3. Please don’t mention people marrying their dogs. It sounds ridiculous but  maybe *I* am being short-sighted []

Avoid “Escape From Tomorrow”

I’m about to give you 2 free hours in your lifetime, that can be used for *any* purpose you select.

If you are tempted to watch the Netflix offering “Escape from Tomorrow,” let me save you the time that you’d spend watching it. one and a half hours of wasted time, that is now yours. I will provide you a quick summary below, if you are still curious. But please don’t be curious; this is not a bad movie that’s so “bad” that you’d want to see it. It is just bad. Even my son Michael, who’s very young and has some time to spare, gave this movie a one-star rating (he tried to stay until the very end)

escape_tomorrowWarning: Spoilers follow !!




This movie was filmed at DisneyWorld, without permission from Disney.  You can see that the crowd shots are real,  the venue is very real and all the actors do well in mingling with the crowds while trying to shoot their scenes.  There are several extended shots of the actors in the rides, and this would have been a very easy activity to conceal.  Where stealth was not an option (say, an extended dialogue scene) they put the actors in front of a blue-screen background.

This is an interesting concept, but don’t be tempted to watch the movie just for that.  Watching an extended home movie gets boring fast, and the plot of the movie (an engineer going insane after being fired from his job, during a vacation at DisneyWorld) is just barely passable.
Are there interesting points?  Yes.  Let me outline a few but these are the only bright moments in a really dull film:
Since Disney owns the characters, music and logos, you will see from time to time a “blacked-out” part of the screen to hide the Disney name.  There’s even a sonic bleep when the word Disney is uttered.  Also, it is a little disconcerting (yet fascinating)  to see the
It’s-A-Small-World ride being filmed with an equally annoying and cloying replacement song that is used by the film makers.  However, the images of Donald, Mickey and Pluto greeting park guests is used;  I guess this is in the public domain, somehow.
Having some of the Disney images turned into demonic versions of themselves (while the main character is going mad) is interesting.  But these are short 1-second snippets which are infrequent.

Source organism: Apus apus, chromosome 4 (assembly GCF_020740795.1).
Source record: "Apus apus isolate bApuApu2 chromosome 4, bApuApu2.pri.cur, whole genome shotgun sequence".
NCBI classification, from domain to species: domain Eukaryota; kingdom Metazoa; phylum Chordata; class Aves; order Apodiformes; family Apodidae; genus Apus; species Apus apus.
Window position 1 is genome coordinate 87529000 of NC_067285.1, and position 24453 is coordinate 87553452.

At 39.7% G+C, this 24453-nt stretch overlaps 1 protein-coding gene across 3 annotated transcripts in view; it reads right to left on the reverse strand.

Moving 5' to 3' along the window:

The subplot of a former princess cast-member turning into a sexual predator gets your attention. Give this film an extra star if you’ve ever wanted to have a tryst with the Evil Queen from Snow White.
This is a 30-second sequence that you’ll remember.
Some special effects shots showing EPCOT blowing up are memorable.
The subplot of the main character stalking some teenage French babes is not memorable.
There you have it.  I hope I have not piqued your interest; my descriptions are probably more entertaining than the film itself.
If you want further information, here’s the review from; I’m afraid it will just increase your interest in the film.

Movie night with a dictator.

Our group used to meet regularly at members’ homes to view Classic Movies and then discuss them at the coffee klatch that followed; this was part of our on-going adult education and a great way to see some amazing films.  We used to call it “Classic Movie Night at X’s”  or CMNAX  for short.   Over the years, we met at CMNAL, CMNAP, CMNAMOC (Orange County edition) and now I’d like to talk about CMNAHAS.   Classic Movie Night at Hitler and Stalin’s.
Let me recommend this wonderful Hitler article at the Roger Ebert website,  which started me thinking about how all the world’s dictators are such great film buffs.   I already knew about Stalin’s Movie Night  but here was another story that suggested a pattern to my mind.   Wasn’t Kim Jong Il a big Hollywood fan?  I believe he was.  Before his demise (he definitely left us too early I fear) he courted Hollywood producers and directors to come visit him in that wonderful showcase for film, North Korea.
Are there others in this list?  We never got to see what videocassettes Bin Laden was watching in his compound, but he was a mere terrorist.  We need to focus on heads of state.  Saddam Hussein did not have much room in his spider hole to fit a portable DVD player, so that legacy is also lost.  And there’s been nothing on Kaddafi; he may have been a TV series fan.
We’ll have to wait to see what streaming video does to the tastes of the next Evil Head of State1
  1. On the other side of the scale, we have the Good Guy Festival: G.W. Bush was fond of Armageddon  –yuk– and Bill Clinton was a big fan of High Noon —thanks to Gene Siskel’s interview with Clinton, we know all about these White House preferences.  []

In Memoriam….. A Race to Final Place

rogerebert Seymour_hoffman

I’ve been meaning to write this small article as a way to encourage the Academy of Motion Picture Arts and Sciences (AMPAS) to include Roger Ebert in their Oscar telecast. But now, with the death of Phillip Seymour Hoffman it seems  fitting to broach this subject.

AMPAS puts together a memorial section during the Oscars, to commemorate and celebrate the lives of those that have  passed the previous year. We would normally see a montage of movie stars and famous directors accompanied by stirring music. Once in a while you’d see a famous producer, and that was OK also. This year I expect to see the big names such as Peter O’Toole and Paul Walker.

But recently this memorial presentation has been getting strange. We’ve been getting listings for publicists, agents, technical tradesmen and even some writers (gasp!). I understand losing someone like Jerry Goldsmith (for music)  or someone like Edith Head (for wardrobe) and including them in the montage makes sense. But a publicist? What’s next, casting directors?1 And stop putting in people that made 1 film but were famous in some other field (Michael Jackson comes to mind).